MasterQuest

Meditation
& Margaritas


I was almost 30 years old when I arrived in Myanmar (Burma) and prepared to have my head shaved at a monastery in Yangon.

I sat down on a wooden chair in the middle of the monastery courtyard that gave way to a full view of curled barbed wire lining the walls of the premises and the armed guards at the gate. This gave me an alarming sense of comfort. No one could come in, nor could I get out. Perhaps I should have been terrified. But instead, it was like a blanket keeping me warm. This was the place I was meant to be.

An old nun then grabbed an old rusty single-blade razor and a cold bucket of water. I frantically prayed to Jesus that he wouldn’t strike me down with lightning. Surely becoming ordained as a Buddhist nun would be considered a major sin according to the Bible I had been strictly raised on.

Oh, shit. What was I getting myself into?

The good news is that shaving my head was one of the easiest parts of the ordination process. Living in silence for one year and barely eating would be an entirely different story. I vowed to eat only two meals a day, wake up at 3:30 AM every morning, sleep four hours a night, forego reading and writing in one hundred degree weather with voracious mosquitoes, and never knew when the government may decide to turn on or turn off the electricity. All of these combined made for a much different story, indeed.

With no friends, phones, margaritas, the internet, or sex, the silence was my last hope to regain the life in me that had been lost. I prayed this would be my salvation and wasn’t going to leave until it was.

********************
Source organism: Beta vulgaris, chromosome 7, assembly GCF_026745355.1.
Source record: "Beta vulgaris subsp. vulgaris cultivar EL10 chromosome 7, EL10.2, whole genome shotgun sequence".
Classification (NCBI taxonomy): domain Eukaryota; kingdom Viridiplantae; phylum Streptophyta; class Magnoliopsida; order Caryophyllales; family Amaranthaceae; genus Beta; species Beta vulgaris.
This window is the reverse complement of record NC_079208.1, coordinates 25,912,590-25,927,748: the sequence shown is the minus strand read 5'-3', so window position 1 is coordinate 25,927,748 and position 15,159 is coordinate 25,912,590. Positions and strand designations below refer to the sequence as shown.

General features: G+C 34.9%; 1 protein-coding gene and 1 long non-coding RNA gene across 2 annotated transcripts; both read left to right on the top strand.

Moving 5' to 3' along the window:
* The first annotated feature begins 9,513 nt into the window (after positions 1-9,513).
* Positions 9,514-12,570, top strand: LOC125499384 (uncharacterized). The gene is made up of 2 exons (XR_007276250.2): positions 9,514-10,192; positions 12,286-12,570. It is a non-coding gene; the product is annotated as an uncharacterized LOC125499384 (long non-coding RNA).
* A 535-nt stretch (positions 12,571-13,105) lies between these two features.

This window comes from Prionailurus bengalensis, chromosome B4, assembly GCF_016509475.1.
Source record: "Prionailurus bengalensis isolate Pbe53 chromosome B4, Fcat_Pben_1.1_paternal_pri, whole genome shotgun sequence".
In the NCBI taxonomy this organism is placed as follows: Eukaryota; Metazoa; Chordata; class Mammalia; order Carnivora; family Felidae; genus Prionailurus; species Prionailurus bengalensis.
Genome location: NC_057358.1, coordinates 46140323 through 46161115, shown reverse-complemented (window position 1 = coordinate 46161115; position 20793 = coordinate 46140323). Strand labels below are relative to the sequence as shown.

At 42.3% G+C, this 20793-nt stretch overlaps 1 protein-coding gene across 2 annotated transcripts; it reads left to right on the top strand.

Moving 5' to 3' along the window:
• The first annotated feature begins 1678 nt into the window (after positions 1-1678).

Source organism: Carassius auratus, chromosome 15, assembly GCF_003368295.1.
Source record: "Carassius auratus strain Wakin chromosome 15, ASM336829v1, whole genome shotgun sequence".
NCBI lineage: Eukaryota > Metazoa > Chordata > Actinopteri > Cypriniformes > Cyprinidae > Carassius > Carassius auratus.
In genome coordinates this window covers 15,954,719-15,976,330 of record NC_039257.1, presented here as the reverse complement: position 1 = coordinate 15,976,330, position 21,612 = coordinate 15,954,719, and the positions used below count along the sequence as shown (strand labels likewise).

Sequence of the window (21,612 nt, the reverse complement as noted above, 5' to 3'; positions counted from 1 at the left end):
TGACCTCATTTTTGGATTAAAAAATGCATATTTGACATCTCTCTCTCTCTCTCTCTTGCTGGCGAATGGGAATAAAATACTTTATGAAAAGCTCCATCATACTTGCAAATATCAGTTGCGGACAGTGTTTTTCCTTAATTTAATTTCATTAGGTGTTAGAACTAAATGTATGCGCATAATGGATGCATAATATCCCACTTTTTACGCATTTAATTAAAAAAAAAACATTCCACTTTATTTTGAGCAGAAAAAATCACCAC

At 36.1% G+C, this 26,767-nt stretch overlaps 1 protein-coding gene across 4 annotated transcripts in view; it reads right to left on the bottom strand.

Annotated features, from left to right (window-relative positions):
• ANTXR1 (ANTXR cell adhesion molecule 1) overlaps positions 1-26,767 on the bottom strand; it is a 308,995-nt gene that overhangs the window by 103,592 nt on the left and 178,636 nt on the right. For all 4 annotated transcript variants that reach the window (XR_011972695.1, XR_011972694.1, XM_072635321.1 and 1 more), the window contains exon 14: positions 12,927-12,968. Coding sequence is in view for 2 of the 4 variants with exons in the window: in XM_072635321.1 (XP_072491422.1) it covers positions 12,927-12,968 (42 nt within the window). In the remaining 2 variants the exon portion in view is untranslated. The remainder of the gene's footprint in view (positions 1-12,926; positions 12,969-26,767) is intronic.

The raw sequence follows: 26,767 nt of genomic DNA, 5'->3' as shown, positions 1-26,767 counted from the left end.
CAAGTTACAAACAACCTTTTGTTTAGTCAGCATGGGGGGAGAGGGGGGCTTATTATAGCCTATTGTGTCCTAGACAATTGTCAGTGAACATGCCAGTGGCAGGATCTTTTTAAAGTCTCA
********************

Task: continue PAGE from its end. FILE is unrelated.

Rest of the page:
Within walking distance of the monastery, the Nobel Peace Prize winner and Myanmar democratic leader Aung San Suu Kyi was being held captive for about thirteen years under house arrest by the military regime in power. I had all the time in the world to ponder on the dichotomy of my surroundings and my ever puzzling and sometimes scary past:

I went from being a nobody in a small town to working with celebrities and partying with the Latino elite, taking way too many ecstasy pills in Mexico and even surviving a run-in with the Mexican mafia. I traveled in and out of war zones in East Africa. And as for my biological background from Korea, I still didn’t know why my birth parents and three biological sisters in Seoul had mysteriously passed away before I had the chance to meet them.


I’d been to almost forty countries already. I’d met so many people—some dangerous, some masters of kindness. I’d made lifelong friends and also lost some along the way, so unexpectedly and seemingly so unfair to both them and the world.

I’d been immersed in extreme chaos. I’d loved being immersed in chaos. But then, I’d grown tired. It was time for the next sacred step, the shaving away of the bad and the dressing up in the new. Despite the rather extreme nature of the stoicism I was entering into, I knew this was the only option to help me find my balance.

Yangon, the capital city of Myanmar, is a city that glitters in gold on the outside but is far from having that much luxury on the inside. The contrasting city mirrored the shiny gold facade of the empty life I had been living that had thoroughly betrayed my isolated heart. But that isolation was the golden ticket to restore the life in me that had been lost. My spirituality, my purpose, and the vision of what my life should have been were nowhere to be found.

The normal, everyday people I have met around the world and the ever-changing environments challenged my worldviews, perspectives, and beliefs. Sometimes everything I had known in my entire life to be true was flipped upside down and crushed.


How can one small person wandering around a very big world find that reason to live again, or that energy to wake up excited to get out of bed, excited to contribute to the world every day?

It’s not easy. But it is possible.

So I invite you to continue Our Masterquest that is filled with forgotten adventures and unexpected glories too. You have a past filled with ordinary and extraordinary transformations that give us strength for the future if we join together to listen.

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